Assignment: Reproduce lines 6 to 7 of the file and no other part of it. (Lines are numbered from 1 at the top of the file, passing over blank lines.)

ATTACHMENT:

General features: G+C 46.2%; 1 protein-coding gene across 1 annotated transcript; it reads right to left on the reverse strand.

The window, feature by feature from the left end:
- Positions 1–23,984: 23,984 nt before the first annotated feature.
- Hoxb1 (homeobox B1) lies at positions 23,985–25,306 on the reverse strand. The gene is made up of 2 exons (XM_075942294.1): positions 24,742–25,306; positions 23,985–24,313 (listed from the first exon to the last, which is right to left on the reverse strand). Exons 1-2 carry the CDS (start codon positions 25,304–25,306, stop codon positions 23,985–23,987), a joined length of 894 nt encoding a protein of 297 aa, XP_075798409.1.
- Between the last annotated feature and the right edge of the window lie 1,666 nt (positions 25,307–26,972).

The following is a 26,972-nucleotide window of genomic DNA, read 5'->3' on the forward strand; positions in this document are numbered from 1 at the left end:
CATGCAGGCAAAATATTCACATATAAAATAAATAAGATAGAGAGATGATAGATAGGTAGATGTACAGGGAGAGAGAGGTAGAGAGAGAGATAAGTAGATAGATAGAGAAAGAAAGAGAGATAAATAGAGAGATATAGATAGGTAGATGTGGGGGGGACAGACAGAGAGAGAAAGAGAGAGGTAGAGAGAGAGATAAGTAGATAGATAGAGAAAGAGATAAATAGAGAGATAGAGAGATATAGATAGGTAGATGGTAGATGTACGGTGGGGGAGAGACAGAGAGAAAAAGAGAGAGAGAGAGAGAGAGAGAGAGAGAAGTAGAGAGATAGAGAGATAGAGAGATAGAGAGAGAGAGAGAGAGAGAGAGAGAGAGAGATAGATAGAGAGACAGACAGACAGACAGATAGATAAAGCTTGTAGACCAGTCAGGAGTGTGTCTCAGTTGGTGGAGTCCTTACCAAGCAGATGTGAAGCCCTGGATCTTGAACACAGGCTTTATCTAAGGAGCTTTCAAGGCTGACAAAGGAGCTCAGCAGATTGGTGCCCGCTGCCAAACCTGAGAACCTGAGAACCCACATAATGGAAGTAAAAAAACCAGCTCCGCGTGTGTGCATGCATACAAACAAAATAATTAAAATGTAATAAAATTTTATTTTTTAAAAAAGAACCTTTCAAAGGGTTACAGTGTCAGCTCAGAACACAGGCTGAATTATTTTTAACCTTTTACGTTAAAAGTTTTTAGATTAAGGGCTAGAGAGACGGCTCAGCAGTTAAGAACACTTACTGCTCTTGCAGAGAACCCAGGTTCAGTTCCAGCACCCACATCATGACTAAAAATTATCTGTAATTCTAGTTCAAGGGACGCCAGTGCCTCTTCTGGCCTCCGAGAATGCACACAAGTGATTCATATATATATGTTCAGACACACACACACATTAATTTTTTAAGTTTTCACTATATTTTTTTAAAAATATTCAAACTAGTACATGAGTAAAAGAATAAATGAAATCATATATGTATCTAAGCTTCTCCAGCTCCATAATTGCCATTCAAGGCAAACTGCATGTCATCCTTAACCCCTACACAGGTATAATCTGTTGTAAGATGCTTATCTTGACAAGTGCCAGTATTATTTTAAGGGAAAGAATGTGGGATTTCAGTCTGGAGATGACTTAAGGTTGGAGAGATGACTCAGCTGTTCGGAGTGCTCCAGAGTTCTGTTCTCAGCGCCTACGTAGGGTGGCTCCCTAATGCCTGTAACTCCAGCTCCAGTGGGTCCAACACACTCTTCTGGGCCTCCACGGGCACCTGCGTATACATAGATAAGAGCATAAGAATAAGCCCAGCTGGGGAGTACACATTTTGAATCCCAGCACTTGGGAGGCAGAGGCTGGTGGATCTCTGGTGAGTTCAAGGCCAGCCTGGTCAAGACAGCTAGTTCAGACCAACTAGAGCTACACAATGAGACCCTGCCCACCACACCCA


The following is a 26,972-nucleotide window of genomic DNA, read 5'->3' on the forward strand; positions in this document are numbered from 1 at the left end:
CATGCAGGCAAAATATTCACATATAAAATAAATAAGATAGAGAGATGATAGATAGGTAGATGTACAGGGAGAGAGAGGTAGAGAGAGAGATAAGTAGATAGATAGAGAAAGAAAGAGAGATAAATAGAGAGATATAGATAGGTAGATGTGGGGGGGACAGACAGAGAGAGAAAGAGAGAGGTAGAGAGAGAGATAAGTAGATAGATAGAGAAAGAGATAAATAGAGAGATAGAGAGATATAGATAGGTAGATGGTAGATGTACGGTGGGGGAGAGACAGAGAGAAAAAGAGAGAGAGAGAGAGAGAGAGAGAGAGAAGTAGAGAGATAGAGAGATAGAGAGATAGAGAGAGAGAGAGAGAGAGAGAGAGAGAGAGATAGATAGAGAGACAGACAGACAGACAGATAGATAAAGCTTGTAGACCAGTCAGGAGTGTGTCTCAGTTGGTGGAGTCCTTACCAAGCAGATGTGAAGCCCTGGATCTTGAACACAGGCTTTATCTAAGGAGCTTTCAAGGCTGACAAAGGAGCTCAGCAGATTGGTGCCCGCTGCCAAACCTGAGAACCTGAGAACCCACATAATGGAAGTAAAAAAACCAGCTCCGCGTGTGTGCATGCATACAAACAAAATAATTAAAATGTAATAAAATTTTATTTTTTAAAAAAGAACCTTTCAAAGGGTTACAGTGTCAGCTCAGAACACAGGCTGAATTATTTTTAACCTTTTACGTTAAAAGTTTTTAGATTAAGGGCTAGAGAGACGGCTCAGCAGTTAAGAACACTTACTGCTCTTGCAGAGAACCCAGGTTCAGTTCCAGCACCCACATCATGACTAAAAATTATCTGTAATTCTAGTTCAAGGGACGCCAGTGCCTCTTCTGGCCTCCGAGAATGCACACAAGTGATTCATATATATATGTTCAGACACACACACACATTAATTTTTTAAGTTTTCACTATATTTTTTTAAAAATATTCAAACTAGTACATGAGTAAAAGAATAAATGAAATCATATATGTATCTAAGCTTCTCCAGCTCCATAATTGCCATTCAAGGCAAACTGCATGTCATCCTTAACCCCTACACAGGTATAATCTGTTGTAAGATGCTTATCTTGACAAGTGCCAGTATTATTTTAAGGGAAAGAATGTGGGATTTCAGTCTGGAGATGACTTAAGGTTGGAGAGATGACTCAGCTGTTCGGAGTGCTCCAGAGTTCTGTTCTCAGCGCCTACGTAGGGTGGCTCCCTAATGCCTGTAACTCCAGCTCCAGTGGGTCCAACACACTCTTCTGGGCCTCCACGGGCACCTGCGTATACATAGATAAGAGCATAAGAATAAGCCCAGCTGGGGAGTACACATTTTGAATCCCAGCACTTGGGAGGCAGAGGCTGGTGGATCTCTGGTGAGTTCAAGGCCAGCCTGGTCAAGACAGCTAGTTCAGACCAACTAGAGCTACACAATGAGACCCTGCCCACCACACCCA